What's the ketogenic diet?
Ketogenic diets, also known as 'keto' diets, are very low in carbohydrates, moderate in protein and high in fat.
Ketogenic diets gained popularity as a tool for weight loss in the 1970’s, after Dr Robert Atkins published his now famous dietary programme the ‘Atkins Diet’, which is a modified version of the ketogenic diet. Ketogenic, Atkins and other low-carbohydrate diets continued to become increasingly popular throughout the 1990’s.
Do you have to cut calories on the ketogenic diet?
Typically, when people talk about going on a diet this means either reducing the amount of food they eat, or swapping high-calorie foods in their diet in favour of low-calorie foods. Both of these methods focus on cutting calorie consumption, which is usually for the purpose of weight loss. However, ketogenic diets don’t focus on calorie restriction. Instead, the main purpose of the ketogenic diet is to reduce the number of carbohydrates (carbs) in favour of eating more fat.
Ketogenic diets typically have a macronutrient ratio of:
- Carbohydrates: a very small amount of carbohydrates (carbs), generally less than 30-50 grams per day.
- Protein: a modest amount.
- Fat: a high amount, generally two-thirds of the daily food intake.
The amount of carbs consumed on a ketogenic diet is much lower compared with other low-carb diets. For example, the Atkins diet is less strict than the ketogenic diet, as you can consume about 50 - 150 grams of carbohydrates.
The ketogenic diet is essentially a reversal of the Western diet, where 50% of calories come from carbohydrates, 15% protein, and 35% fat.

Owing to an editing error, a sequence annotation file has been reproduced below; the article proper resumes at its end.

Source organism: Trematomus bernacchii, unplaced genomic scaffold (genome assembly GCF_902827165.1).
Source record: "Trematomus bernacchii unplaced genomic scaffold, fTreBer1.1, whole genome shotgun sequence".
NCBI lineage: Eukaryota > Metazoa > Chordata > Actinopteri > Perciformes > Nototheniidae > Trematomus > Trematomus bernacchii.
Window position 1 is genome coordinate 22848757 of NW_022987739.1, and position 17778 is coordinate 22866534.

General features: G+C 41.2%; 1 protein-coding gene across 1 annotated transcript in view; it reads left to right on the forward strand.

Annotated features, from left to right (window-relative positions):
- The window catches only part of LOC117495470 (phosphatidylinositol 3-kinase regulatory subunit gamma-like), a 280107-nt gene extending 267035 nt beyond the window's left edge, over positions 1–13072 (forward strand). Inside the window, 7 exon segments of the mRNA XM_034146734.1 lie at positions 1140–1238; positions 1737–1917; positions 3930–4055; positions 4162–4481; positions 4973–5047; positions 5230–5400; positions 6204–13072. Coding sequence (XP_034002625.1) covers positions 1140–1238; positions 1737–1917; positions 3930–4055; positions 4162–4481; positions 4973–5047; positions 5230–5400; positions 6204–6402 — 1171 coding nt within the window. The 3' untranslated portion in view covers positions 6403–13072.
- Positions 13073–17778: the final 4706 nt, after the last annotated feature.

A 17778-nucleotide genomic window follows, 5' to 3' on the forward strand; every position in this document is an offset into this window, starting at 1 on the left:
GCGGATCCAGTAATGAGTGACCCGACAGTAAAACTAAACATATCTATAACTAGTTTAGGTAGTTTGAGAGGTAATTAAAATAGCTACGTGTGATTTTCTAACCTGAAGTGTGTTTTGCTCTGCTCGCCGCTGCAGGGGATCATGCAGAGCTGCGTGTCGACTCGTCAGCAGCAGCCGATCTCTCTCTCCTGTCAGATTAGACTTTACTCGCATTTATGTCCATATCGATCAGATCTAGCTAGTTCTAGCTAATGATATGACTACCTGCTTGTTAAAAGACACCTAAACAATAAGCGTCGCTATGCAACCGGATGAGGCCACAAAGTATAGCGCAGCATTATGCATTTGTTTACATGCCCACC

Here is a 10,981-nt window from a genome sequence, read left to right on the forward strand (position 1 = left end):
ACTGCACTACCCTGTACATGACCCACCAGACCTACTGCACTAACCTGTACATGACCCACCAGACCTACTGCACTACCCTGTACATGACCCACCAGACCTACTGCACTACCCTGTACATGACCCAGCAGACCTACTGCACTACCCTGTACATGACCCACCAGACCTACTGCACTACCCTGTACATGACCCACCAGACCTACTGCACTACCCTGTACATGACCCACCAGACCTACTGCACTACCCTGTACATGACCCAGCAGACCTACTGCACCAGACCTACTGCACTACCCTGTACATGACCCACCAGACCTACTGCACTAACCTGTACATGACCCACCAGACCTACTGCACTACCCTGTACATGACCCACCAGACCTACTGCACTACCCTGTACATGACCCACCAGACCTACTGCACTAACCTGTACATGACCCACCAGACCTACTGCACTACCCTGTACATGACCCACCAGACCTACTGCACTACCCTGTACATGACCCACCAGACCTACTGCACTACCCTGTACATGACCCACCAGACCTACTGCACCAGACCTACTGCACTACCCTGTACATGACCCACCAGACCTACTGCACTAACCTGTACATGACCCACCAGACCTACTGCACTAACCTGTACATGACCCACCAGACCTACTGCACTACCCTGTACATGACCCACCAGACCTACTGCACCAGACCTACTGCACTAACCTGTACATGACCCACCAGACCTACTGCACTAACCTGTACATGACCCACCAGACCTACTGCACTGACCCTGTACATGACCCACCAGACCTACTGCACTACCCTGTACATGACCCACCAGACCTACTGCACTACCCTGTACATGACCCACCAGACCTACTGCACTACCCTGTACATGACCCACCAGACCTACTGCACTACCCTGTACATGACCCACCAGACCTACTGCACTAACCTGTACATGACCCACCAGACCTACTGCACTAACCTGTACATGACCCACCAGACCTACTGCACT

Understanding macronutrient ratios
All the foods we eat contain different amounts of carbohydrates, fat and protein, which are known as macronutrients. Your body and brain require energy to function and these macronutrients provide your body with the energy it needs. This energy can be converted and measured as calories. In contrast, micronutrients are the vitamins and minerals that are vital for us to function in the long term, which don’t contain energy (calories). Humans tend to eat a higher proportion of carbohydrates compared with protein and fat because carbs are the easiest macronutrient for the body to break down and convert into energy.
- Carbohydrates are our main source of energy, as all carbs are eventually broken down into glucose (blood sugar).
- Protein is broken down into amino acids and is essential for muscle growth and to repair tissue.
- Fat is a valuable source of energy that takes longer for the body to break down and convert into fuel.
What are the different types of ketogenic diets?
There are different variations of the ketogenic diet, depending on the proportion of fat, protein and carbs. We’ve ranked them in order of most to least restrictive (meaning how low their carbohydrate content is):
- Classic ketogenic diet (90% fat, 6% protein, 4% carbs)
- Low glycemic index treatment (60% fat, 30% protein, 10% carbs)
- Modified Atkins diet (65% fat, 25% protein, 10% carbs)
- Medium-chain triglycerides (71% fat, 10% protein, 19% carbs)
What is ketosis?
Although carbs are usually our main source of energy, if the body runs out of glucose (carbs) to burn it can convert fat (from food or from fat tissue) into ketones. When the body switches from using glucose to ketones for energy, this is known as ketosis. Under normal conditions, the body won’t convert fat into ketones because it prefers using glucose as the main source of energy. The body will only start converting ketones from fat if consumption of carbs have been drastically reduced (as with ketogenic diets) or when fasting for 16 hours or more.
Ketones can also enter the brain to partially replace glucose as a source of fuel. When the brain switches from using glucose to ketones, this can sometimes have a dramatic effect on changing brain function. Scientists are currently exploring whether ketones can be used to improve the symptoms of some neurological and mental health conditions.